We’ll be very hands on, injecting some life into an area of Sicily that’s in need of some Holden and Carr magic.
Amanda Holden says: “We are both very passionate about interior design and we’ll be very hands on, injecting some much-needed life into an area of Sicily that’s in need of some Holden and Carr magic. Although we’re on the same page most of the time, I’m more practical and organised than Alan. However, he’s up for some shameless bargaining so that will help us keep on budget!”
Could it be your own home?
They hope to complete the renovation by the end of summer. After which, they will sell the finished house, donating all profits to charity. So, keep an eye out for that one.
While the BBC announcement doesn’t mention the name of the village, the local Sicilian press were quick to spread the exciting news that a British TV Company, as prestigious as the BBC, were making a TV programme in town. The village is Salemi in the west of the island. This inland village is less than 50 minutes drive from the sea at both Trapani and Marsala. You can drive from the airport at Palermo in less than an hour.
Typical Italian Villages
Salemi is typical of many other villages in Italy, in that you have the old town with a castle, church and narrow streets winding around a hill top. This is where you’ll find old buildings that have been abandoned and fallen into disrepair. That doesn’t mean they are total ghost towns, they often do have a small resident population and summer tourist visitors.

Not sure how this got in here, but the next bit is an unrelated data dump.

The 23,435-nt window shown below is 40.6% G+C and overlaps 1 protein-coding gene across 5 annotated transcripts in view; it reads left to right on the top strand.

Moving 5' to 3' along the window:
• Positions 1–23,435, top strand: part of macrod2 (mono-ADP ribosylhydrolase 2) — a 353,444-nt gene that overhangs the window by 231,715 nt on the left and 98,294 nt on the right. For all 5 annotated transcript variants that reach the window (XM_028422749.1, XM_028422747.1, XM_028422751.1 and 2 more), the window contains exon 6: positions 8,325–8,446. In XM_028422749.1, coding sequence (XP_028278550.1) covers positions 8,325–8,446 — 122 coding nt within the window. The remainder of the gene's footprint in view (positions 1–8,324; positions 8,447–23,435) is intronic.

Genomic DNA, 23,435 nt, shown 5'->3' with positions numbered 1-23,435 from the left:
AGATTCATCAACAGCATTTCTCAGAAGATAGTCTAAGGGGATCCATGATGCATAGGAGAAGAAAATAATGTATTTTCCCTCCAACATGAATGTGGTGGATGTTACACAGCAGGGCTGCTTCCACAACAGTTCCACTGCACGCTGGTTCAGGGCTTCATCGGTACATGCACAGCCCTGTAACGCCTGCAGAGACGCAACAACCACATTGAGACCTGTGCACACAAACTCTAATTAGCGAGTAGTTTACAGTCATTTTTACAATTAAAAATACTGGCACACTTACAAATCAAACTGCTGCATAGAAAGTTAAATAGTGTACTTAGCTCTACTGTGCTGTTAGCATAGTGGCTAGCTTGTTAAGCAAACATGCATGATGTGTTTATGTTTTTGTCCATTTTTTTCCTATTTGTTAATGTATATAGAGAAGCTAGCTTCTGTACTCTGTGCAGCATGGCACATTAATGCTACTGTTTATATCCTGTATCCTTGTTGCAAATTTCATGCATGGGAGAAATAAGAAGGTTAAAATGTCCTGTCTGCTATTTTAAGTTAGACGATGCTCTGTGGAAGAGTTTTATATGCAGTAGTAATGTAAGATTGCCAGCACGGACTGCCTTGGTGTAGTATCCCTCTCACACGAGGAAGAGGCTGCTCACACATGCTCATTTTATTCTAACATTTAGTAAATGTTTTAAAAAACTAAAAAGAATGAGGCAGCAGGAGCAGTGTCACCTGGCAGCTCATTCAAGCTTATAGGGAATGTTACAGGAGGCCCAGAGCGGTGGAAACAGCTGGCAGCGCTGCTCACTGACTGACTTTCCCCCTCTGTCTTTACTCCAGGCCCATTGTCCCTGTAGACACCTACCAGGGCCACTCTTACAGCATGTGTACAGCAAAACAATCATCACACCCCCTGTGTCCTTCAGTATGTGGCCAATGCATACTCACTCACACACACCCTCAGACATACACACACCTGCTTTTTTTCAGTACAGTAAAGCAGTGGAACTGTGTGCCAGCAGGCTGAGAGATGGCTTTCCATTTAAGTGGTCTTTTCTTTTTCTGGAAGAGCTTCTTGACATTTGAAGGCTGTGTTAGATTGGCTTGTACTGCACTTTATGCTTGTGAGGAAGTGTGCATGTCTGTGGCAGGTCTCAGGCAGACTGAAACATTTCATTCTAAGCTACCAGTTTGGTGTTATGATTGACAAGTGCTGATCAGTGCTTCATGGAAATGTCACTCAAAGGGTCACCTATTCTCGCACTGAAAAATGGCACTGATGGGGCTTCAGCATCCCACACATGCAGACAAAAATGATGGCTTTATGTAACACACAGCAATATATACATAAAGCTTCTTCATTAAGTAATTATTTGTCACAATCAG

If you look on google earth you will often find another part to the town on lower ground with apartment buildings and wider roads. A stroll round the streets using “Street view” also reveals more shops, banks, bars and restaurants than you would find in an English village. The younger generations have simply either moved away for work and university, or prefer to live in an apartment with good parking.
Attracting new residents
The Mayor’s of these villages realise that to attract tourists and new residents they first need to sort out the run down look of some of the buildings. Get more people in and the businesses and jobs will follow. In the village of Mussomeli, the 1 euro houses program has increased tourist visits from a couple hundred to several thousand each year, and has spurred public works such as parking facilities, LED street lamps, tennis courts, public attractions and the renovation of roads and pavements.
One-euro homes’ success for villages